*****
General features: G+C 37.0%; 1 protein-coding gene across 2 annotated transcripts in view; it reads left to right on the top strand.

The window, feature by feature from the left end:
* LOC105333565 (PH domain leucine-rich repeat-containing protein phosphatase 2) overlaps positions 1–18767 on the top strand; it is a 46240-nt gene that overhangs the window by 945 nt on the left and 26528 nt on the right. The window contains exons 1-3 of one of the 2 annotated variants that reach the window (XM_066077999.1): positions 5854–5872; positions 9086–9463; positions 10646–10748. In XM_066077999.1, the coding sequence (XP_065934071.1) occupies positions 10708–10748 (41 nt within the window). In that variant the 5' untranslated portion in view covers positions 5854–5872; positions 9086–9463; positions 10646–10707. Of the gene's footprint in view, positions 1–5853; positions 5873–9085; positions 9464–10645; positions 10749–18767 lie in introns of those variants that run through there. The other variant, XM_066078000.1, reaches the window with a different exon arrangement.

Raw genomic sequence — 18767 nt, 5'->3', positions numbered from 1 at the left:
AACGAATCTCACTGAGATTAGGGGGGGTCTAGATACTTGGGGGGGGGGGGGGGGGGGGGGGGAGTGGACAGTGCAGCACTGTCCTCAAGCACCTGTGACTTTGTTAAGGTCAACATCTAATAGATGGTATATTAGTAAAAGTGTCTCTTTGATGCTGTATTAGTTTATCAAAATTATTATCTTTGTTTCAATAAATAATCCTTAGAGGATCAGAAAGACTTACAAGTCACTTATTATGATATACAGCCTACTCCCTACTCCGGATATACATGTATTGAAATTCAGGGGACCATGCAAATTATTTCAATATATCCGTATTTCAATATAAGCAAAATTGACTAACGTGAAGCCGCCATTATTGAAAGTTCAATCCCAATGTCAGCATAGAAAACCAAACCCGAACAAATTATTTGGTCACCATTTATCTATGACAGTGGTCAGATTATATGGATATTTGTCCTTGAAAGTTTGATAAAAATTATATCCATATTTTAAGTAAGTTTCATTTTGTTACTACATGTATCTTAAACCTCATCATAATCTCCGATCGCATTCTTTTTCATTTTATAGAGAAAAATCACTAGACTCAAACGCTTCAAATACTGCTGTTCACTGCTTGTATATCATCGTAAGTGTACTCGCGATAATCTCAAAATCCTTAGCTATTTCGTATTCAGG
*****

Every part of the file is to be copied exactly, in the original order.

General features: G+C 37.0%; 1 protein-coding gene across 2 annotated transcripts in view; it reads left to right on the top strand.

The window, feature by feature from the left end:
* LOC105333565 (PH domain leucine-rich repeat-containing protein phosphatase 2) overlaps positions 1–18767 on the top strand; it is a 46240-nt gene that overhangs the window by 945 nt on the left and 26528 nt on the right. The window contains exons 1-3 of one of the 2 annotated variants that reach the window (XM_066077999.1): positions 5854–5872; positions 9086–9463; positions 10646–10748. In XM_066077999.1, the coding sequence (XP_065934071.1) occupies positions 10708–10748 (41 nt within the window). In that variant the 5' untranslated portion in view covers positions 5854–5872; positions 9086–9463; positions 10646–10707. Of the gene's footprint in view, positions 1–5853; positions 5873–9085; positions 9464–10645; positions 10749–18767 lie in introns of those variants that run through there. The other variant, XM_066078000.1, reaches the window with a different exon arrangement.

Raw genomic sequence — 18767 nt, 5'->3', positions numbered from 1 at the left:
AACGAATCTCACTGAGATTAGGGGGGGTCTAGATACTTGGGGGGGGGGGGGGGGGGGGGGGGAGTGGACAGTGCAGCACTGTCCTCAAGCACCTGTGACTTTGTTAAGGTCAACATCTAATAGATGGTATATTAGTAAAAGTGTCTCTTTGATGCTGTATTAGTTTATCAAAATTATTATCTTTGTTTCAATAAATAATCCTTAGAGGATCAGAAAGACTTACAAGTCACTTATTATGATATACAGCCTACTCCCTACTCCGGATATACATGTATTGAAATTCAGGGGACCATGCAAATTATTTCAATATATCCGTATTTCAATATAAGCAAAATTGACTAACGTGAAGCCGCCATTATTGAAAGTTCAATCCCAATGTCAGCATAGAAAACCAAACCCGAACAAATTATTTGGTCACCATTTATCTATGACAGTGGTCAGATTATATGGATATTTGTCCTTGAAAGTTTGATAAAAATTATATCCATATTTTAAGTAAGTTTCATTTTGTTACTACATGTATCTTAAACCTCATCATAATCTCCGATCGCATTCTTTTTCATTTTATAGAGAAAAATCACTAGACTCAAACGCTTCAAATACTGCTGTTCACTGCTTGTATATCATCGTAAGTGTACTCGCGATAATCTCAAAATCCTTAGCTATTTCGTATTCAGG